What happens when we embark on an employment relationship? I believe that there is an exchange of value. People are an organisation’s most important asset – it’s human capital. This human capital can be measured in a particular currency that I will call People Capability (PC).
PC is a combination of the knowledge, networks, skills and competencies of employees. The employee provides physical energy and intellectual capacity in exchange for some cedis (or dollars) and other VALUE. It is this other value that I intend to briefly discuss in this quarter.
What do employees get from the employment relationship? What do they value the most? Is there a correlation between People Capability and CEDIS? Is it about the paycheck alone? This question requires a certain amount of workplace analysis by human resource professionals and managers. Trust me, the ability to answer that question correctly and put strategies in place that address employee satisfaction will certainly raise the People Capability value and enhance productivity and retention. Do you get the exchange rate connection? If you increase your People Capability, you will increase your GHC. Simple!
The Law on PC
The Law recognises that the value of the employment relationship is not necessarily about the amount of money an employer pays an employee to do a job, and focuses more on employees acquiring enhanced responsibilities, capabilities and skills in a fair and equitable workplace than on financial reward. The Constitution 1992,Labour Act 2003, National Vocational Training Act (1970), National Vocational Training Regulations, and The Education Act (1961) all enjoin organisations to continuously capacity build and train their employees. They promote People Capability.
These laws emphasize the point that the financial value that an organisation gives in return for employee’s human capital must not only be in the form of salaries, benefits and bonuses. Most employees look for something more than cash. Embedding principles of imparting value to our people-assets conditions their motivation, commitment and loyalty, and hence their contribution to enhancing the value and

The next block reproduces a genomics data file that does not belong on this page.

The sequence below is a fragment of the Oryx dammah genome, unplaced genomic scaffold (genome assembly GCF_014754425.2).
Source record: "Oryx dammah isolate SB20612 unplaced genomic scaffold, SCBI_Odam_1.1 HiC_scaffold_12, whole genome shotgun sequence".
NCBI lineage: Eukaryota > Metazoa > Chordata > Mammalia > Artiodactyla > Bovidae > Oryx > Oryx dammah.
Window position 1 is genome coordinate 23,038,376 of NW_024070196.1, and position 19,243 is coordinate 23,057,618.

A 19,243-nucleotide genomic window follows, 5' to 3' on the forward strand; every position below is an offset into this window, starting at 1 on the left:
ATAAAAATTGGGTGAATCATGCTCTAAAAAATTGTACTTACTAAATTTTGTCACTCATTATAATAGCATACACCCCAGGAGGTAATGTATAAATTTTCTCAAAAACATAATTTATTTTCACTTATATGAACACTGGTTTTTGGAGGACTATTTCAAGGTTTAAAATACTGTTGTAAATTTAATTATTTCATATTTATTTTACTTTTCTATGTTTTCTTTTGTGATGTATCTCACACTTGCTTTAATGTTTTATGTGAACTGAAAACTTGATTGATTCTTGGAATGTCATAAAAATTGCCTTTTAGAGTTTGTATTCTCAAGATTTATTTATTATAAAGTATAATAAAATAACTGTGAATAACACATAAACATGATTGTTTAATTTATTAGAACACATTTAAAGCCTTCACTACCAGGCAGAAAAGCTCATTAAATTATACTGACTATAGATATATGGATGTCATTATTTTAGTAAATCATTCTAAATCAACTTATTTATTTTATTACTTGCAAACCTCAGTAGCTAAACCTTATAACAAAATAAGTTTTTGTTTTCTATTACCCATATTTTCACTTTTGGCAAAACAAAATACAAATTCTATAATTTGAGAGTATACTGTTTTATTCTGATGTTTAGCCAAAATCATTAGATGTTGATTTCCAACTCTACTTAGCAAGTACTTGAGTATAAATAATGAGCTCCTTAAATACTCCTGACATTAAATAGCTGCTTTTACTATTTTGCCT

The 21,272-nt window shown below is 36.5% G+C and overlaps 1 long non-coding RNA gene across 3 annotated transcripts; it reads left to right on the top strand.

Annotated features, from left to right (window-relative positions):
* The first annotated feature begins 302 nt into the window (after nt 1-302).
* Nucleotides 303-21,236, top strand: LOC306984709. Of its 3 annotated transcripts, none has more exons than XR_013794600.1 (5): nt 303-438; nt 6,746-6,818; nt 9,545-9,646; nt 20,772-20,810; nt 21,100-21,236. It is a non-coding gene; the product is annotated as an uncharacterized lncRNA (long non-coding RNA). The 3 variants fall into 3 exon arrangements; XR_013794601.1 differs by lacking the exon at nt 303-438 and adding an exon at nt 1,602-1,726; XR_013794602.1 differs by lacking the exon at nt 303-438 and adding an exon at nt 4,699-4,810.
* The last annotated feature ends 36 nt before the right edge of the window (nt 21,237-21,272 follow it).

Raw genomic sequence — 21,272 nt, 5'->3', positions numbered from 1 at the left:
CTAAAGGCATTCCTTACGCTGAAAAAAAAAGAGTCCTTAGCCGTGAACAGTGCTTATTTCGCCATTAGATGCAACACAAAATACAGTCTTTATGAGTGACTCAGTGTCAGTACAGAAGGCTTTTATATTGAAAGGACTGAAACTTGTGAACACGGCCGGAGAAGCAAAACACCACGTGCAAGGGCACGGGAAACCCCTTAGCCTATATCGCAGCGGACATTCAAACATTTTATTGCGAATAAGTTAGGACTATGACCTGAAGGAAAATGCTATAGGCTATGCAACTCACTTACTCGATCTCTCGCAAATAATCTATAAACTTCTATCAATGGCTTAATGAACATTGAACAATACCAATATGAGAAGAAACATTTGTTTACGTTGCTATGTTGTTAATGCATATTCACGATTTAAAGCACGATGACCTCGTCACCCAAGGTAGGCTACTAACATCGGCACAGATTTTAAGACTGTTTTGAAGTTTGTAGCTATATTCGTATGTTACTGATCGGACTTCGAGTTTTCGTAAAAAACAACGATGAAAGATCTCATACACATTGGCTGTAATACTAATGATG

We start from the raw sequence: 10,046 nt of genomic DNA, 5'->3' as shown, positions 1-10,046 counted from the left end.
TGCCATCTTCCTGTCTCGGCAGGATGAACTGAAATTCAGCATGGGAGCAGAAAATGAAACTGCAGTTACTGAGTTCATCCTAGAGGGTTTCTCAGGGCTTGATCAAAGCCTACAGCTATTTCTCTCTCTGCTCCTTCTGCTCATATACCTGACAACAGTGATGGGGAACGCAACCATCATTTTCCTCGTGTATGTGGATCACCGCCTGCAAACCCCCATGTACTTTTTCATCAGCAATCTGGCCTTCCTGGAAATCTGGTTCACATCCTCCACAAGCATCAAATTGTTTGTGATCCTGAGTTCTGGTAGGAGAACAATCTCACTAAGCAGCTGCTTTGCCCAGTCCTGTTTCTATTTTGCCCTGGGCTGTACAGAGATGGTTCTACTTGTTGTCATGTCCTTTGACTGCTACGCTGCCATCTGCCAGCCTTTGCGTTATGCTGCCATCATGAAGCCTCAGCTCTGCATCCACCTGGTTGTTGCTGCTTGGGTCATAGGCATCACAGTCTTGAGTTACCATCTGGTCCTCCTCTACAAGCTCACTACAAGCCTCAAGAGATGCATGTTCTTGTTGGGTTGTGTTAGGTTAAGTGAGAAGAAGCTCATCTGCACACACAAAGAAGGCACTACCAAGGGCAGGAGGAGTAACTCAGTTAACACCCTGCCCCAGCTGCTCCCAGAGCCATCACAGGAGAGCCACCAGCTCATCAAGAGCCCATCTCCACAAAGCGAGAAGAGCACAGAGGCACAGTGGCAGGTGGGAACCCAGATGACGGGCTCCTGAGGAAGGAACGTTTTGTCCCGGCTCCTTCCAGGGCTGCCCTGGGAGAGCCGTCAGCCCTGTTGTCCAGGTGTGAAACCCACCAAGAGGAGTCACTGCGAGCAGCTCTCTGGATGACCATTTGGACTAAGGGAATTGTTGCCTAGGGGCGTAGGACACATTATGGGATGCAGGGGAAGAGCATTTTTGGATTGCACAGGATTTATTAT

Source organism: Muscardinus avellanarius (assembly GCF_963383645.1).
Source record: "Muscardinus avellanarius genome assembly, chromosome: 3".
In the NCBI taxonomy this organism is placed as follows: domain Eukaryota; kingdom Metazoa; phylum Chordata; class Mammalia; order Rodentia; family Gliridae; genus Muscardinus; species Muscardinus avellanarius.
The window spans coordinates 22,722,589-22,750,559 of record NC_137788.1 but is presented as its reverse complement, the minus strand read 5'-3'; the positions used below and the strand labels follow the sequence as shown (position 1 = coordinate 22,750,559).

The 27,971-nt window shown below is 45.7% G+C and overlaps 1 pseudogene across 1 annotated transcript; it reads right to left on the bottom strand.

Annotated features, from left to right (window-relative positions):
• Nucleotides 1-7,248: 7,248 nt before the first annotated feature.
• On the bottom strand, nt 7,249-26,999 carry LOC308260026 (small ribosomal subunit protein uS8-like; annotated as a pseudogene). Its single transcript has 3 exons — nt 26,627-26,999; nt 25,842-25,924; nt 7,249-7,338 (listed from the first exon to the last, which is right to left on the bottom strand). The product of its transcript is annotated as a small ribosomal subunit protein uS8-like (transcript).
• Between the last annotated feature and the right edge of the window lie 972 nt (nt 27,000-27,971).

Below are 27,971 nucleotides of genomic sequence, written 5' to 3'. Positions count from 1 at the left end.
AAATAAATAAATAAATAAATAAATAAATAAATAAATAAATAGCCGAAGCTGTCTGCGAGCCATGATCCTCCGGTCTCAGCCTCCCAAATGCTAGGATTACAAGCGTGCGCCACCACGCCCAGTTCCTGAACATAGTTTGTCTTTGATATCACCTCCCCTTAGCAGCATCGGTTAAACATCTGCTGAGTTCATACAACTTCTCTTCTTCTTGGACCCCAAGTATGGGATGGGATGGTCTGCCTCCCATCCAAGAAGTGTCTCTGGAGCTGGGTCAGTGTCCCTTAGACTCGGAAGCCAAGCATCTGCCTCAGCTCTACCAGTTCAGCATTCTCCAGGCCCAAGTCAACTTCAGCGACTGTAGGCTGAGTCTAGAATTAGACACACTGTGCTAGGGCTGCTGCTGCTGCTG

the worth of other stakeholders. The Law will always step in, just as in any other contract, to ensure that there is an
equitable exchange of value.
How do you rate your PC?
Employees, “How do you value yourself as an employee?” What price would you put on your value to your organisation? How much is your PC worth? What’s your exchange rate? Do you quantify yourself by salary or competence? If your PC rate is low, how will you raise it to increase your GHC and other value? Figure it out and discuss this with your manager at your next performance appraisal. Business owners, “How do you value your employees?” How do you enhance PC and what do you give for it? Is it on the basis of what an employee individually contributes to your organisation, how productive they are, or their pedigree – so-and-so is related to the big honcho who owns this or that? What is your policy on PC? Do you have one? If you don’t have one, get one.
The bottom line is about creating value for your organisation by delivering value to its external stakeholders who are the organisation’s customers, clients and service users. The Law enjoins us to do so, however it makes good business sense to build and enhance the capability of the organisation’s most valuable asset – its people. I cannot end without an equation. Consider this simple one;“NO PC = NO GHC”.
Written By: Cilinnie Ngo-Pondi